Trout are more plentiful in the spring when the stocking program is in full swing, but there are still many opportunities for anglers looking for trout in the summer months. Most streams that received fish in the spring will have holdover fish and some headwater and remote sections of streams will hold fish throughout the summer. I have caught trout in many popular waters all summer long and the catch and release areas of the Elk, Shavers Fork, Blackwater and others are popular destinations in the summer months. I find fly-fishing to be the most productive method in the summer, with many insects hatching in the evenings and all kinds of bugs available throughout the day. However, many trout are caught on spinners and minnow imitations by anglers preferring to use spinning gear. Trout will seek out cooler water in the summer so creek mouths and springs attract many fish in the warmer weather providing a respite from the warm water.
Bluegills are another popular summer fish to pursue. Abundant on most rivers, lakes and ponds, they are easy to catch and just about everyone’s fish of choice to introduce kids to fishing. Bluegill or sunfish, as they are commonly called, will take a variety of baits, everything from small top water poppers to small jigs and everything in between. The only requirement is a small hook since they have such a small mouth. They will also eat just about any live bait you can find, worms, crickets, grasshoppers, salamanders and minnows floated under a bobber will bring strikes from any bluegill in the area. They are found in just about any heavy cover and over shallow flats with some structure: Woody debris, treetops, docks and similar obstructions attract fish and provide protection from predators.
Catfish are another popular fish in the summer months. Best fished for at night, most people will head out when the sun goes down looking to tangle with a large channel, blue, flathead or other catfish that swim in our many lakes and rivers. Some species grow very large but anything more than 20 inches is good size for most species. Drifting bait along the bottom of submerged channels and old creek beds is a productive method if you have access to a boat, but many people will build a fire along the bank, cast out into a likely spot, and allow the bait to draw in the fish with its smell. Catfish feed by their sense of smell and I have seen some very smelly concoctions people make to entice these night feeders. There are many types of bait available commercially, but plain old night crawlers or cut bait will do very well most of the time.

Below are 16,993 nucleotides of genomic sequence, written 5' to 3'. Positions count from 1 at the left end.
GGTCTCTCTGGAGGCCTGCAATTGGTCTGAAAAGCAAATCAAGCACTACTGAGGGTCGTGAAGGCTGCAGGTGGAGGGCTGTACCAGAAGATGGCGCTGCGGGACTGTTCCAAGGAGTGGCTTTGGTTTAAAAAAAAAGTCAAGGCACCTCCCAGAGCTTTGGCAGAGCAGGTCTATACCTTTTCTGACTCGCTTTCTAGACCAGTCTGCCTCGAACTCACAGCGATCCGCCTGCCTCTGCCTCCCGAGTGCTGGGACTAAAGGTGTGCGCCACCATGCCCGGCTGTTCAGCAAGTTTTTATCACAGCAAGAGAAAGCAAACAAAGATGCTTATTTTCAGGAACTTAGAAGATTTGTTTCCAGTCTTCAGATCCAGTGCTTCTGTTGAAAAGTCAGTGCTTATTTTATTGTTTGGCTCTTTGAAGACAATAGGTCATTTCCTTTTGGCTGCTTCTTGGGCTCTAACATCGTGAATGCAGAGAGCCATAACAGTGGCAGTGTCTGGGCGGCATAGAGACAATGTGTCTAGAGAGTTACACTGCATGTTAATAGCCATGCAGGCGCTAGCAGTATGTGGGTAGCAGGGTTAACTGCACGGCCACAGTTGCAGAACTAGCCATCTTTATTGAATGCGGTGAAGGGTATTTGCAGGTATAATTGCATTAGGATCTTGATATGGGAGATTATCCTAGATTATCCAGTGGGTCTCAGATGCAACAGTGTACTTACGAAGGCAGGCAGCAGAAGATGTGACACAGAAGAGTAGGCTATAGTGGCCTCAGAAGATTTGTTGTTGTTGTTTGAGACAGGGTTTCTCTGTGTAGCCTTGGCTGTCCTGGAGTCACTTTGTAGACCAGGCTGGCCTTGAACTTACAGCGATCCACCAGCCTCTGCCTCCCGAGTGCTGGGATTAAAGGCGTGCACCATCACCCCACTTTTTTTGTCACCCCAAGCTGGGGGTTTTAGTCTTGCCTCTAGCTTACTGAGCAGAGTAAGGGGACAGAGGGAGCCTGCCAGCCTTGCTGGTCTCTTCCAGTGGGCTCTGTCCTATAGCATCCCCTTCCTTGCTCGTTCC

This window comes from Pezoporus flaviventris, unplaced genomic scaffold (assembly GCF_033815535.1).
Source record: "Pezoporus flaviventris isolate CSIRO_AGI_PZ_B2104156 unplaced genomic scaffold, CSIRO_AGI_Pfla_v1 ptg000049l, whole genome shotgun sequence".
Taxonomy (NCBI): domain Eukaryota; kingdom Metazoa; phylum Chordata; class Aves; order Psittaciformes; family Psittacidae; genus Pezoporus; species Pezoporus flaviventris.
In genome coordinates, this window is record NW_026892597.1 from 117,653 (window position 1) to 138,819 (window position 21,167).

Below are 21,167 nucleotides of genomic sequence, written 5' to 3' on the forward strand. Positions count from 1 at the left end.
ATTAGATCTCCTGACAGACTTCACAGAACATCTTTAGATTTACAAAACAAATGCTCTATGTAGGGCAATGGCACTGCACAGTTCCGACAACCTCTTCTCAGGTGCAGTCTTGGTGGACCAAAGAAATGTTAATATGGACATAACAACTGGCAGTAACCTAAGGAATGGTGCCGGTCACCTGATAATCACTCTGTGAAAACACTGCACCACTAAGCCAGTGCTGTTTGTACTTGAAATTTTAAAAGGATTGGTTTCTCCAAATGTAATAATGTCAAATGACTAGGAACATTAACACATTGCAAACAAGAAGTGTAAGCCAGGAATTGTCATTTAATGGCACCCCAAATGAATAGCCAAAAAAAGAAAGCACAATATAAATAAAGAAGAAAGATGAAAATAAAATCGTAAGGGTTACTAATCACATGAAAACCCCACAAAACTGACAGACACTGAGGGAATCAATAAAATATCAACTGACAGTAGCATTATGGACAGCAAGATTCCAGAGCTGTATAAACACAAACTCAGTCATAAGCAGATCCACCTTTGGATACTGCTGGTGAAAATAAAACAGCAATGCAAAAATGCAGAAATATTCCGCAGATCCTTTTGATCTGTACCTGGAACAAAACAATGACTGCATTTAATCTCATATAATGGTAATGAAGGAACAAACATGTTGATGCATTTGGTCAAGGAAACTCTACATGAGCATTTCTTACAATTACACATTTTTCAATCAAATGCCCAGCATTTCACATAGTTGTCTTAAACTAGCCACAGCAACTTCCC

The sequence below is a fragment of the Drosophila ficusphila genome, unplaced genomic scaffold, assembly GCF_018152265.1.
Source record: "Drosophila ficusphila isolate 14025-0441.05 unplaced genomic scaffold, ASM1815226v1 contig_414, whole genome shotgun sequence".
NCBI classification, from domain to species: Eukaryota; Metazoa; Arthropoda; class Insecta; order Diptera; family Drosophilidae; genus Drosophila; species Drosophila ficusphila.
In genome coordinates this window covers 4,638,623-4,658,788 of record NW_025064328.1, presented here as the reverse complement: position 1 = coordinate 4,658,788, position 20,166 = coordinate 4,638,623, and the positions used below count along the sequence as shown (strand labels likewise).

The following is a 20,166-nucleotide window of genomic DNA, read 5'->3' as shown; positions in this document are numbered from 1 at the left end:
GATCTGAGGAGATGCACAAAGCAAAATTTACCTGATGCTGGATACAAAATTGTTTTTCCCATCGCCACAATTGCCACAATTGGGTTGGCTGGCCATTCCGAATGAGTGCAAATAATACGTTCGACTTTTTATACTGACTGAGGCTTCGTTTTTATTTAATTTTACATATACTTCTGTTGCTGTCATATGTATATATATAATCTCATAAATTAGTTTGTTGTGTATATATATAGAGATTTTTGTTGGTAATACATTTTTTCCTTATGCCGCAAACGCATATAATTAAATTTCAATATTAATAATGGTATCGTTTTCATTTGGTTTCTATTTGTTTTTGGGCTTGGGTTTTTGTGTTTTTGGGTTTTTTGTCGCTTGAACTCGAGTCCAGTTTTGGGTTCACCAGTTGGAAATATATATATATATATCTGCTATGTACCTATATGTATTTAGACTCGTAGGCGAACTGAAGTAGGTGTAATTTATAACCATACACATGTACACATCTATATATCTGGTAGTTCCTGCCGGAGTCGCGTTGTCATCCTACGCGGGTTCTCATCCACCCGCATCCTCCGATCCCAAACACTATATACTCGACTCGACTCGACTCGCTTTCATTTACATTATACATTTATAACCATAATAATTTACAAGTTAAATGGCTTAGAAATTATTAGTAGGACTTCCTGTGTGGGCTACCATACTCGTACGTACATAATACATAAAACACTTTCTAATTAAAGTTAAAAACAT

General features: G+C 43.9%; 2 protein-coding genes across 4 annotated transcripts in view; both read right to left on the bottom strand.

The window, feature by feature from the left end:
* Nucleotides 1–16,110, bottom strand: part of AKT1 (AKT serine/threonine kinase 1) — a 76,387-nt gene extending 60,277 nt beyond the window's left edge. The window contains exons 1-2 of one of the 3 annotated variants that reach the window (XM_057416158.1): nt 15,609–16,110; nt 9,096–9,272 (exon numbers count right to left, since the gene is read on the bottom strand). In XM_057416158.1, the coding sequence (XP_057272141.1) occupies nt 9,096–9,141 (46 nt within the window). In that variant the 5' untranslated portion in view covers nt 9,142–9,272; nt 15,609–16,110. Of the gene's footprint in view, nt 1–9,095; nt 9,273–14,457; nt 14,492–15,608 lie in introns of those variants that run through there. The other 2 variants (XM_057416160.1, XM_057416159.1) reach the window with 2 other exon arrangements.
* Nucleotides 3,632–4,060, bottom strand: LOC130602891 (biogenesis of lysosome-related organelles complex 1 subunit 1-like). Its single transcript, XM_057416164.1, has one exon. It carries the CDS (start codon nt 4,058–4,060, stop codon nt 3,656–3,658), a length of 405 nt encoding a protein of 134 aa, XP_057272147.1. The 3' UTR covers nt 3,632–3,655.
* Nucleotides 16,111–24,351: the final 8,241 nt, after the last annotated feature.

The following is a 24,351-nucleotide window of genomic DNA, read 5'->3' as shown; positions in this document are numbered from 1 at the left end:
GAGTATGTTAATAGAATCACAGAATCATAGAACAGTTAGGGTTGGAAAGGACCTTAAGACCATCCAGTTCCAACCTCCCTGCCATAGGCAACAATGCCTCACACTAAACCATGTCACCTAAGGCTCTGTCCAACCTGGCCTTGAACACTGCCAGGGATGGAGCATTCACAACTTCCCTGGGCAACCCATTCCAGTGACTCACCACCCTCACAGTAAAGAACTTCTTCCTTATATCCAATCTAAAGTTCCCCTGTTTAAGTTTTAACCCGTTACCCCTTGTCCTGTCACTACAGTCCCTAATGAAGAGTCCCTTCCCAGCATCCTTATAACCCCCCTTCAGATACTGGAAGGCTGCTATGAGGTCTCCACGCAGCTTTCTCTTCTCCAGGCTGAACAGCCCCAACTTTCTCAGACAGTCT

There are many other types of fish available to area anglers such as musky, pike, walleye, crappie and others, but these are probably the most sought after in this area and the most accessible. Many of these fish can be caught in the same waters as the others, it is not uncommon to catch trout and rock bass when fishing for smallmouth bass in the streams.?Walleye also feed at night and will often take a night crawler while catfishing. Crappie like to hang out in the same areas as bluegill, and once in a blue moon you just may tie into a musky or pike while fishing for bass in one of our lakes or rivers for the thrill of your life.
WVDNR Fishing Handling and Release Procedures
When practicing catch-and-release fishing, survival of the released fish can be greatly enhanced by following these simple guidelines:
• Time is important - play and release the fish as quickly as possible to reduce unnecessary stress.
• Keep the fish in the water as much as possible and use a pair of forceps or needle-nosed pliers to remove the hook.
• Handle the fish with bare, wet hands. Do not squeeze the fish, put your fingers in the eyes or gills or cause scale loss.
• When releasing the fish, hold it gently in the water until the fish is ready to swim off on its own.